*-Worth noting that, if comparing this post to Joe’s, he used a 25 game average. I used a 10 game average.
The next trend is scoring chances, which is where the trends start to get a little troubling. Scoring chances are the Rangers’ bread and butter, based on their style of play. However as the injuries mounted and the hot start cooled, the scoring chances have started to decline. They are still in the upper third in the league for their season long numbers, but they are trending downwards fast.
Expected goals for is a measure, as mentioned above, that accounts for shot type, location, quantity, quality, and situation. It accounts for the quantity (CF%), distance, and shot type (wrist, slapper, etc) from that distance. This basically combines your SCF% and CF% numbers and gives you a number of how many goals the team is expected to score.
The Rangers, like with CF% and SCF%, are trending downward here as well. Their season long numbers are good, but the trends are not.
Before getting to my personal conclusion, I’m going to borrow from Joe’s post for the below three points. Thanks Joe for doing the legwork on the below stats.
- The Rangers have yet to win a game where they’ve scored less than three goals.
- The Rangers record when scoring three goals or less is 3-7-1
- The Rangers record when scoring under three goals is 0-7
- This means the Rangers are 3-0-1 when they score exactly three goals. So that seems to be the magic number.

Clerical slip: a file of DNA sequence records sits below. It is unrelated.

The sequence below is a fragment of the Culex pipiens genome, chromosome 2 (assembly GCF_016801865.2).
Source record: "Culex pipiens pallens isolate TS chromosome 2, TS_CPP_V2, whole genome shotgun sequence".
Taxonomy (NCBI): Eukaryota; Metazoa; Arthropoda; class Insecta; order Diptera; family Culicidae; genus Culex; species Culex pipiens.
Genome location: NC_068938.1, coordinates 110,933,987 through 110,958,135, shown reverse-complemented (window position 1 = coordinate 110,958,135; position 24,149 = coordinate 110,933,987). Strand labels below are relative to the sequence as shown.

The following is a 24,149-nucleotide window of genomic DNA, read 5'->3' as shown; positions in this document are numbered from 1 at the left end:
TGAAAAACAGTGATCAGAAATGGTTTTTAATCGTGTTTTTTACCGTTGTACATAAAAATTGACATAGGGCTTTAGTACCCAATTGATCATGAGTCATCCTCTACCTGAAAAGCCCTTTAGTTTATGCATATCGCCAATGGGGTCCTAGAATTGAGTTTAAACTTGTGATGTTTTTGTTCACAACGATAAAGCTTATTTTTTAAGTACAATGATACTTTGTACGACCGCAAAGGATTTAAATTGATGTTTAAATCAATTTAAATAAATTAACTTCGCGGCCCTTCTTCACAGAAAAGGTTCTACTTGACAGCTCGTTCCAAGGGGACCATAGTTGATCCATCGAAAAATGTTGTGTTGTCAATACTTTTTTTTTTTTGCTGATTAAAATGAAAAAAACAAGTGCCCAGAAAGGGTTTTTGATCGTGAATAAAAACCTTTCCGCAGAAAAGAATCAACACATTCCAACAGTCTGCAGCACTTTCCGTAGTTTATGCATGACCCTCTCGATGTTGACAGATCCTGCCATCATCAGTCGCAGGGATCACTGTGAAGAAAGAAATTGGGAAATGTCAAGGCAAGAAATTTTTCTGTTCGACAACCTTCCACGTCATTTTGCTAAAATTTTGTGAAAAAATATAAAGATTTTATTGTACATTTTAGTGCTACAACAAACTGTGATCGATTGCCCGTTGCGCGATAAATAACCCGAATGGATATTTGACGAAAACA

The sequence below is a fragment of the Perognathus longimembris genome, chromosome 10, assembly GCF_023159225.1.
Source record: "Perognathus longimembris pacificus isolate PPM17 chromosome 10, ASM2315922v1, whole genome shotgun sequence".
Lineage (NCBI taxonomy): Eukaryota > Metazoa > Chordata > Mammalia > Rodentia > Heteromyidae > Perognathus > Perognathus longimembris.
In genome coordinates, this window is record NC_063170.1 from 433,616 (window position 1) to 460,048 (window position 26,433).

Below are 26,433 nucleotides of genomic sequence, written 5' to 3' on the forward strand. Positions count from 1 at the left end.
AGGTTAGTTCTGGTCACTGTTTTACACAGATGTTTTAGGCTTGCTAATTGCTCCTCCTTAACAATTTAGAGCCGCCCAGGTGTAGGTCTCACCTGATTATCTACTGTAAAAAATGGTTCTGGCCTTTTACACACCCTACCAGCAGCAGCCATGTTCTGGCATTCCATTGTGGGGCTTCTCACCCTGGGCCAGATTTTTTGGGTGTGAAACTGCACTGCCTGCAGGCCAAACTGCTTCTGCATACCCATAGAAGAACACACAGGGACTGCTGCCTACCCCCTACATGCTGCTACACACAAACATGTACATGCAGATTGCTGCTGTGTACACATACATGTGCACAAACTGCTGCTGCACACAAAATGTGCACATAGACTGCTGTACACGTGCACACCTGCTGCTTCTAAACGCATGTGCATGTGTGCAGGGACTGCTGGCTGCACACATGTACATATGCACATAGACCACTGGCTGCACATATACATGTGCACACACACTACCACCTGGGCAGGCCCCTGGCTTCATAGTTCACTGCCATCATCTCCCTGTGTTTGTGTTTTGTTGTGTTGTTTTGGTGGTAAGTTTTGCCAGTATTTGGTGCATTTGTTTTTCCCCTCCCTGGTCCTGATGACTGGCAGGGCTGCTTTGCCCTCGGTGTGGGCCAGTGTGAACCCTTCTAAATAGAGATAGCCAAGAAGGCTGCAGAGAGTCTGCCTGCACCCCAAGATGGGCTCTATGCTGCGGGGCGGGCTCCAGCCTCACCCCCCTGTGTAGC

- Last year’s team went 22-28-3 in games where they scored three goals or less. The current team’s pace is roughly a 12-28-4 record when scoring three goals or less.
That is a major problem. The Rangers are relying on an offense that is cooling off to carry them. They might continue to average three goals per game for the regular season, but that does not bode well for the playoffs, where games are usually tighter and significantly lower in scoring.
It’s clear that the Rangers are a team being carried by their forwards. That’s fine, as the forwards are their clear strength and relatively unmatched around the league. They provide matchup nightmares, even when not fully healthy.
But what else is clear is that the Rangers need an upgrade at defense. Or perhaps they just need to rest some of their older guys in a rotation that gets a seventh defenseman more involved. More than likely, it’s both. The older guys have a lot of mileage on them and are clearly slowing down and unable to consistently drive the breakout from the defensive zone. There is also no clear-cut 1RD to play with Ryan McDonagh. And no, Adam Clendening is not a 1RD.
This Rangers club, as currently constructed, is a playoff team. Even as the shooting cools off, the goaltending will get hot at times and again mask some of those defensive woes. But for this club to be a true Stanley Cup contender, an upgrade on defense is needed. If they are truly following the Pittsburgh model, then the team can’t ignore the defensive shift that team went through when Mike Sullivan took over.
A team that plays a speed and skill based game needs players up and down the lineup that can play that game. There’s no need to panic about the team right now, though. This is not last year’s team, but the strengths and weaknesses are eerily similar.